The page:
John Boyne’s almost unfilmable novel about a young German kid’s-eye view of the Holocaust gets a solid, ultimately powerful translation to the bigscreen in Brit helmer Mark Herman’s “The Boy in the Striped Pajamas.” Though the story’s p.o.v. is fresh, with a darkly ironic flavor, the film looks to be a tricky commercial proposition, as it’s neither a pic for tykes nor a large-scale WWII crowdpleaser. Result is likely to enjoy modest returns among upscale auds and those unaffected by Holocaust-movie burnout.
Boyne’s 2006 novel, which deliberately gave no clue about its content on the dust jacket, depends to a large extent on a trick that’s impossible to replicate in a movie. Centered on Bruno, the young son of a concentration-camp commander, it’s written in a faux-naif style, and from a knowing third-person viewpoint rather than that of the kid himself.
The peppering of childish observations and nicknames (“Out-With” for Auschwitz, “the Fury” for the Fuehrer) further enhanced the book’s theme of a young boy being led by his family into a world he has no understanding of.
Herman’s script wisely doesn’t try to replicate the book’s tricks or its prose style. Instead, it cuts back much of the book’s dialogue — especially in the scenes where Bruno befriends a young Jewish inmate — in favor of building a child’s-eye view of the world. It’s also blessed by a marvelous performance by 11-year-old, London-born Asa Butterfield, in his first major role, who perfectly evokes the main character’s naivete without ever becoming cute.
Story opens during the early years of WWII in summertime Berlin (adequately repped by Budapest), as the family throws a party to celebrate the promotion of Bruno’s dad, Ralf (David Thewlis), to an unnamed job. Eight-year-old Bruno (Butterfield) doesn’t want to move “to the countryside,” even though he’s told it will only be “until the war is won.” But apart from his sulk, the atmosphere at the party is relaxed and happy, the only sour note coming from Grandma (Sheila Hancock), who’s critical of her son’s elevation within the Nazi Party.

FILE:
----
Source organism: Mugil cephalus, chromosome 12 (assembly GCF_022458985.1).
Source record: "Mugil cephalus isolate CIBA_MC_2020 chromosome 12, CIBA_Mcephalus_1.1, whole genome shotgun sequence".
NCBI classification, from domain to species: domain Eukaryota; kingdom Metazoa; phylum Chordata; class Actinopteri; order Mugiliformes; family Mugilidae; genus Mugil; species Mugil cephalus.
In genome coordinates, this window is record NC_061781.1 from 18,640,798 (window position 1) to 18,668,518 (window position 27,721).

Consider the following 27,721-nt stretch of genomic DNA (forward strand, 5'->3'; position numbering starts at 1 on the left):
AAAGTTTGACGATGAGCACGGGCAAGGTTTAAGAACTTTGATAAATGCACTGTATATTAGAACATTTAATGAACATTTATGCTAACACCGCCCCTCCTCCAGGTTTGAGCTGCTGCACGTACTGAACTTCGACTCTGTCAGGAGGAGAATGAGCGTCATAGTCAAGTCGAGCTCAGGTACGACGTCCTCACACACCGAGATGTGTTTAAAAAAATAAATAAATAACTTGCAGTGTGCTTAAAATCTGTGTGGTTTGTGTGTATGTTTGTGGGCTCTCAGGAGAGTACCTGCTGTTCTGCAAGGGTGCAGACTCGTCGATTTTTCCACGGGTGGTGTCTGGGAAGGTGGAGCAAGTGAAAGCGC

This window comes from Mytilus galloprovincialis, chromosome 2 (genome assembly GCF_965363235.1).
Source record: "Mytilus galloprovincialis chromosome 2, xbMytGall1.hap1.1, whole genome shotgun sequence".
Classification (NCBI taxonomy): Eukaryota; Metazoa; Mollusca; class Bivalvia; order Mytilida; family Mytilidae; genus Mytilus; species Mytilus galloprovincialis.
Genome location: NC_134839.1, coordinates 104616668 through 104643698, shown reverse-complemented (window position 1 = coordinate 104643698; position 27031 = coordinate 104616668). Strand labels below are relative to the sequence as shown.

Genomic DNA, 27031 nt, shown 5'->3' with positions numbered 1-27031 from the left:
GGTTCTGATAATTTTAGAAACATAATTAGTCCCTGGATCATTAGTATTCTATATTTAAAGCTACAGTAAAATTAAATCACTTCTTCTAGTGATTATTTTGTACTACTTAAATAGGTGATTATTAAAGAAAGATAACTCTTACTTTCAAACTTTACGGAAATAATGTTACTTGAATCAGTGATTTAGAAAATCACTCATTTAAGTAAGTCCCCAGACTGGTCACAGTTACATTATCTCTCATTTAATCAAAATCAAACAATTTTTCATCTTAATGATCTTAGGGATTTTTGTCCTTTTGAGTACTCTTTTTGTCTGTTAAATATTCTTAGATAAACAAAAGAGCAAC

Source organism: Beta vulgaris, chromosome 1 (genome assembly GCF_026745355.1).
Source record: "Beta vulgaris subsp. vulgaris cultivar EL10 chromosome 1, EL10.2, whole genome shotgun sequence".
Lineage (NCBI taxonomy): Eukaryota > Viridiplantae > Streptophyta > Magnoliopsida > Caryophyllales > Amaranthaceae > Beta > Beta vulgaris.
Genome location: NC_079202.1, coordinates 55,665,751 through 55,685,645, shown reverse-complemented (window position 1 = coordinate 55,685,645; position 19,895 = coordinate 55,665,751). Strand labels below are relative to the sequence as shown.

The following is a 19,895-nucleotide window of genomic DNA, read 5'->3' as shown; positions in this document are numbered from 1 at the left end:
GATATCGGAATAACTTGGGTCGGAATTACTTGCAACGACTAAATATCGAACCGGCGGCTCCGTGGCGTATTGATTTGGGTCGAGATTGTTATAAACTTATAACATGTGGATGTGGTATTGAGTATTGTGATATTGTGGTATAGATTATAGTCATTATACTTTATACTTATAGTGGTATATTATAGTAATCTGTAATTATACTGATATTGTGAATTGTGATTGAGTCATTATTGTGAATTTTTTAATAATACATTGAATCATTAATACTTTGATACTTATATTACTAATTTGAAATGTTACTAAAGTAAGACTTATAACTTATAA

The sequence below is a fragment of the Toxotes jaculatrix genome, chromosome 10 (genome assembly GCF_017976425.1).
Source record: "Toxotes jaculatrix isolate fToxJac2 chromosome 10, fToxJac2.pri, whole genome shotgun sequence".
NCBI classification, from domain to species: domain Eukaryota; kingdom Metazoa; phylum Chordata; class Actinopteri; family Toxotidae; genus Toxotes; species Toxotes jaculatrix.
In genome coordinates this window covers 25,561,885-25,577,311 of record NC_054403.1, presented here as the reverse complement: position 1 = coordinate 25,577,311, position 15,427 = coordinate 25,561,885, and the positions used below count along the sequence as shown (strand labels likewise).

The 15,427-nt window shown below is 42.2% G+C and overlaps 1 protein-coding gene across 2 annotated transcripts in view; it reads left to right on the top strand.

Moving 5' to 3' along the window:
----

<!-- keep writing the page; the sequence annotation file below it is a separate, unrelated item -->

Film maintains its vagueness about time and location as the family travels by train through some pretty countryside en route to their destination — a handsome, neo-Bauhaus home, surrounded by a wall, seemingly in the middle of nowhere. Father’s “work” is never shown, only referred to obliquely, and the only shadows are cast by worried looks from Bruno’smother, Elsa (Vera Farmiga), and Bruno’s observation that the local “farmers” in the distance all seem to be wearing “pajamas.”
When pressed, Father tells Bruno his work is “for the good of the country” and he’s “trying to make the world a better place.” To keep Bruno and his elder sister, Gretel (Amber Beattie), occupied, he arranges for a stern tutor, Herr Liszt (Jim Norton), to come by.
Opening half-hour has some of the best stuff in the movie, walking a precarious line between black irony and showing the war from a totally German viewpoint, without tipping over into gallows humor or parody. Main plot kicks in when Bruno steals out of the house and goes right up to a wire fence where he meets a boy his age named Shmuel (Jack Scanlon), who’s also wearing “pajamas.”
At this point, the film (like the book) has to reveal its hand. However, as the central conceit can only be maintained in a movie for a much more limited time, the script sensibly pares the novel’s over-descriptive dialogue between the two kids.
Use of an almost all-Brit cast — with Yank Farmiga falling into line with the accents — gives a comfy, almost “Masterpiece Theater” feel to the movie that’s initially unsettling, with thesps’ body language and delivery distinctly un-German. That apart, perfs are nicely calibrated; Thewlis is especially good as the businesslike father prone to angry outbursts, Farmiga largely gets by on troubled looks and glances, and Rupert Friend is chillingly cool as a handsome blond lieutenant whom Gretel falls for.
Production values are smooth at all levels, with James Horner’s score reserving its biggest punch for the horror-show finale.